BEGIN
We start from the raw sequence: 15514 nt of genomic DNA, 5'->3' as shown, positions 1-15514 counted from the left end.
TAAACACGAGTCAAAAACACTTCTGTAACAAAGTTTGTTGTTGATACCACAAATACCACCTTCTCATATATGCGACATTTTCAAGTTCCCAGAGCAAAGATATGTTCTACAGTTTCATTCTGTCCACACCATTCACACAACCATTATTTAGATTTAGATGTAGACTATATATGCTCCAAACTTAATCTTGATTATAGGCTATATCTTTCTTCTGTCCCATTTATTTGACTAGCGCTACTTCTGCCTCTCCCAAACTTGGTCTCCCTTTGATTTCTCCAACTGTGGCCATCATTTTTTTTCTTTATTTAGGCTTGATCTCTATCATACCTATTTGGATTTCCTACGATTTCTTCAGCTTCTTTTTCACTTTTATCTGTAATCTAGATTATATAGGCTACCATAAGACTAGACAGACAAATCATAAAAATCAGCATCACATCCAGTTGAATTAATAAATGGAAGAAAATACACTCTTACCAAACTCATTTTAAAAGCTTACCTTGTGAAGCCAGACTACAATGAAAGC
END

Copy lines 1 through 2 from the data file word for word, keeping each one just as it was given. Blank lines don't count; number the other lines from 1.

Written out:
We start from the raw sequence: 15514 nt of genomic DNA, 5'->3' as shown, positions 1-15514 counted from the left end.
TAAACACGAGTCAAAAACACTTCTGTAACAAAGTTTGTTGTTGATACCACAAATACCACCTTCTCATATATGCGACATTTTCAAGTTCCCAGAGCAAAGATATGTTCTACAGTTTCATTCTGTCCACACCATTCACACAACCATTATTTAGATTTAGATGTAGACTATATATGCTCCAAACTTAATCTTGATTATAGGCTATATCTTTCTTCTGTCCCATTTATTTGACTAGCGCTACTTCTGCCTCTCCCAAACTTGGTCTCCCTTTGATTTCTCCAACTGTGGCCATCATTTTTTTTCTTTATTTAGGCTTGATCTCTATCATACCTATTTGGATTTCCTACGATTTCTTCAGCTTCTTTTTCACTTTTATCTGTAATCTAGATTATATAGGCTACCATAAGACTAGACAGACAAATCATAAAAATCAGCATCACATCCAGTTGAATTAATAAATGGAAGAAAATACACTCTTACCAAACTCATTTTAAAAGCTTACCTTGTGAAGCCAGACTACAATGAAAGC